• When my child was diagnosed with autism, he definitely fit into that grey category that was difficult for older generations (most specifically my grandfather’s) to understand. My son wasn’t fitting into that ‘either/or’ mold they had been taught.. that was all they ever knew. Even my parents who were a generation later had troubles grasping the concept. Through talking with therapists, giving them reading materials, & helping to bridge that gap, they now have a much better understanding & empathy when it comes to autism.

  • I don’t really have a specific example but I try to model to my daughter that everyone is different and may not see eye to eye it’s ok amd we should embrace the differences in others and maybe try to learn something from them

  • Last week, my girls were fighting over who of the two is the bossiest sister. I spoke to both of them and suggested to them that they should try to see the other’s opinion and viewpoint. In doing so, they can start treating each other with kindness and respect instead of trying to boss each other.

  • I don’t have a specific example, but this applies to everything. We all need to respect others simply because they are people. This means kindness and empathy. It doesn’t mean that everyone is always right. That’s an impossibility. But still being kind.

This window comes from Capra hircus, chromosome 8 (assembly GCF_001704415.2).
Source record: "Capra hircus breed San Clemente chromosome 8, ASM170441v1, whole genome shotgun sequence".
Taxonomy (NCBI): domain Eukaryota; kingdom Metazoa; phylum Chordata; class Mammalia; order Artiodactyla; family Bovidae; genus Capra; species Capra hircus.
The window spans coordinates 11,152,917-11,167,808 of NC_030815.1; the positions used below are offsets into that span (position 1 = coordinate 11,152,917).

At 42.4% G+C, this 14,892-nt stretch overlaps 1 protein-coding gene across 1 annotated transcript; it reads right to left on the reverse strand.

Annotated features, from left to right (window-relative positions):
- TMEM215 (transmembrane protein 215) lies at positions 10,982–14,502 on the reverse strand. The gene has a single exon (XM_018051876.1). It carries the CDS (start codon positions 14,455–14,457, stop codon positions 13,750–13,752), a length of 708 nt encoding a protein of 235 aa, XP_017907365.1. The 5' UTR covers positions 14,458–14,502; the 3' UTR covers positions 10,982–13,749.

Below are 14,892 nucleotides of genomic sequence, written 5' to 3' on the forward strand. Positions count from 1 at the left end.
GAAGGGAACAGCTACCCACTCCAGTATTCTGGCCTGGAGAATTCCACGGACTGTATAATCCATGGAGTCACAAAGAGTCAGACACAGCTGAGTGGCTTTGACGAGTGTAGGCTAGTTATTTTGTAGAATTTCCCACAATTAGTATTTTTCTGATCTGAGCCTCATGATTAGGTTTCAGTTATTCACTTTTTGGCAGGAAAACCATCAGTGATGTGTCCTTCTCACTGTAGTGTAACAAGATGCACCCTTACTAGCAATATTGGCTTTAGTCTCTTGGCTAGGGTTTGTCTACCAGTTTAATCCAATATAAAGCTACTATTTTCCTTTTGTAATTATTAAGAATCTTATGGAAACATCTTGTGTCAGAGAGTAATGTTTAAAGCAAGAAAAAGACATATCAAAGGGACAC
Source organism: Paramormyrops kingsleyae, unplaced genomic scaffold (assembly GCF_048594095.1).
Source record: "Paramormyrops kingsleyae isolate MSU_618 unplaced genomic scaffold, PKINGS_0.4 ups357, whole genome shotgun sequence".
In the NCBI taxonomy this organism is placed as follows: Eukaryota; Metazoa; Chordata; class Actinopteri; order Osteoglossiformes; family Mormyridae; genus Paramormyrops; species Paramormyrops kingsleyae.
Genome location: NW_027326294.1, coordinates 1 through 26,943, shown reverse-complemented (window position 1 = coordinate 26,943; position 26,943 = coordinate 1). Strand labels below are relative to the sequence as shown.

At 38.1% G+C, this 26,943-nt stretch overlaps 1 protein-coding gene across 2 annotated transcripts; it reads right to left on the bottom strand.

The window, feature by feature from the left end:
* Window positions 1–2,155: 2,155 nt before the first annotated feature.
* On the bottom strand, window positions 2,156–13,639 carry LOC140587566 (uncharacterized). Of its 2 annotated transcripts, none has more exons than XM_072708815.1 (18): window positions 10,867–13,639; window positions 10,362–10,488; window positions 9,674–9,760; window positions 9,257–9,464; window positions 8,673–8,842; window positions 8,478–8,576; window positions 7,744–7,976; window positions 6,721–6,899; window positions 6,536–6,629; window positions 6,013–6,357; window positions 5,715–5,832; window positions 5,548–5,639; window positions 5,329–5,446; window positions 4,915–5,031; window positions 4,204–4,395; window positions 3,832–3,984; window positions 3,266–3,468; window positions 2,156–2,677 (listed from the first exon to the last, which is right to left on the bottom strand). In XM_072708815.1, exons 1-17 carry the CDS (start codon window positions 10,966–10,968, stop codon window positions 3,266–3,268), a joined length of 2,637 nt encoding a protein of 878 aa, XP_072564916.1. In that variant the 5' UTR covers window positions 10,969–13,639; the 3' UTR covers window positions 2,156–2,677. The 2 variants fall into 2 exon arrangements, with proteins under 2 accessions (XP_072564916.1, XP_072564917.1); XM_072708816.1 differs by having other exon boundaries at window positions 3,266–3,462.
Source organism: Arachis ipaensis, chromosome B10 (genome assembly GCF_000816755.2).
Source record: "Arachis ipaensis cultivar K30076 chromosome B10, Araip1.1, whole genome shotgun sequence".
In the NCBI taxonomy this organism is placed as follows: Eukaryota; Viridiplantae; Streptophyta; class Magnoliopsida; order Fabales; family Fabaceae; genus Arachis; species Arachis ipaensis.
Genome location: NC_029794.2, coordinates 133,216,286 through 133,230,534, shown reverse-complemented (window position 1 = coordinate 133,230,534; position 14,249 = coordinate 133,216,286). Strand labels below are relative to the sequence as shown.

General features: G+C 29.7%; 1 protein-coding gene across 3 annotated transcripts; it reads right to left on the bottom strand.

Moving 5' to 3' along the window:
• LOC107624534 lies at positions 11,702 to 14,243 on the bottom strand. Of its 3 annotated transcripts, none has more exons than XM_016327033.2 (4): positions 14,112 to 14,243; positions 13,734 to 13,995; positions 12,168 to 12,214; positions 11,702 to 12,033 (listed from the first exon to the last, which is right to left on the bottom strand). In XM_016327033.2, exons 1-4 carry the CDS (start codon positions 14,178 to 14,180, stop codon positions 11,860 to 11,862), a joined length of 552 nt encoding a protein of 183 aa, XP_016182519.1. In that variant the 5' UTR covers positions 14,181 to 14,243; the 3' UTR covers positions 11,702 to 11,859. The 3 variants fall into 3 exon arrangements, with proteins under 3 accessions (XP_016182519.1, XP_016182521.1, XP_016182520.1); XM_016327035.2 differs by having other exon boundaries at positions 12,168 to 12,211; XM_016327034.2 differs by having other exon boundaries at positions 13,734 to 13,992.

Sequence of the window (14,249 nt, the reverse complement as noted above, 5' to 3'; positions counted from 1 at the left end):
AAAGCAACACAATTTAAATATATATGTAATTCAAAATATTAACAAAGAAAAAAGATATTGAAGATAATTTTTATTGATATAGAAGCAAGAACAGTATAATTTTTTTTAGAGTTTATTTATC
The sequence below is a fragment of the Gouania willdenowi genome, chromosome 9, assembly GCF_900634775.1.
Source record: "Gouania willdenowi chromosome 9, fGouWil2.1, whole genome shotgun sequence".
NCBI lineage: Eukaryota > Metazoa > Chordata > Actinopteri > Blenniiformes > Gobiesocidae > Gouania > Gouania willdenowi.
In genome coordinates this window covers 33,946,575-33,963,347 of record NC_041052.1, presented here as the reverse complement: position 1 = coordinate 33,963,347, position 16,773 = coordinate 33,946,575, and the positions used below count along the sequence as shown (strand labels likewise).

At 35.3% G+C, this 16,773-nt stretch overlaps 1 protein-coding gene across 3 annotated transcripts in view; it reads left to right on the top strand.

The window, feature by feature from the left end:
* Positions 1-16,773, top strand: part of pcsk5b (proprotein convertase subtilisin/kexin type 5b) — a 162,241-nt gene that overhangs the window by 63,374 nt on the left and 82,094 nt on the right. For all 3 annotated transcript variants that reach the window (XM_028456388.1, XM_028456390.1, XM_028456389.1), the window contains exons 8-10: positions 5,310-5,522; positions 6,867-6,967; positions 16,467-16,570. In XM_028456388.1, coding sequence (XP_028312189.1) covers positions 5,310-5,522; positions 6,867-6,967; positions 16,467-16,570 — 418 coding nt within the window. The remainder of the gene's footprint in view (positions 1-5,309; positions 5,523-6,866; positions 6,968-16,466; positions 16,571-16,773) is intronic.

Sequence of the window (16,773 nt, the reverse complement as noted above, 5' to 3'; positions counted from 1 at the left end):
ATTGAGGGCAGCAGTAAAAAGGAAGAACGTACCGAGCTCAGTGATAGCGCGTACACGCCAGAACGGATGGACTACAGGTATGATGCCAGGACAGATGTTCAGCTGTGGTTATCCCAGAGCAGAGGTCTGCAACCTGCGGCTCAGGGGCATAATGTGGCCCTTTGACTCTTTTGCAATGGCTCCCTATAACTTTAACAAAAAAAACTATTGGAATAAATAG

• I love this message! My partner and I strive to help each other see the gray or silver lining when we are going through times of stress.

  • I have a brother that is gay and is married to a hermaphodite (sp) , when my kids were just super young they were taught that this was part of life and it was auntie and uncle, they learned respect as well;

  • watching my son grow up things were very different from when I grew up, I was raised on a farm having both parents,he was raised in the city and me being a single mom you get a whole new outlook on things, his school was a mandarine school so there were many different races attending the school and he grew to love all his class mates no matter what color/race they were and in his middle school years he struggled as at the age of 10 he first met his father, who was a different race than I was this was something new for him to adjust to, as having friends of different races he learned to accept what he was and embraced it

  • The only thing I can think of was when I discussed school rumors with my little cousins. I told them there’s a side to every story. Sometimes just because someone says something about another person, doesn’t always mean it’s true.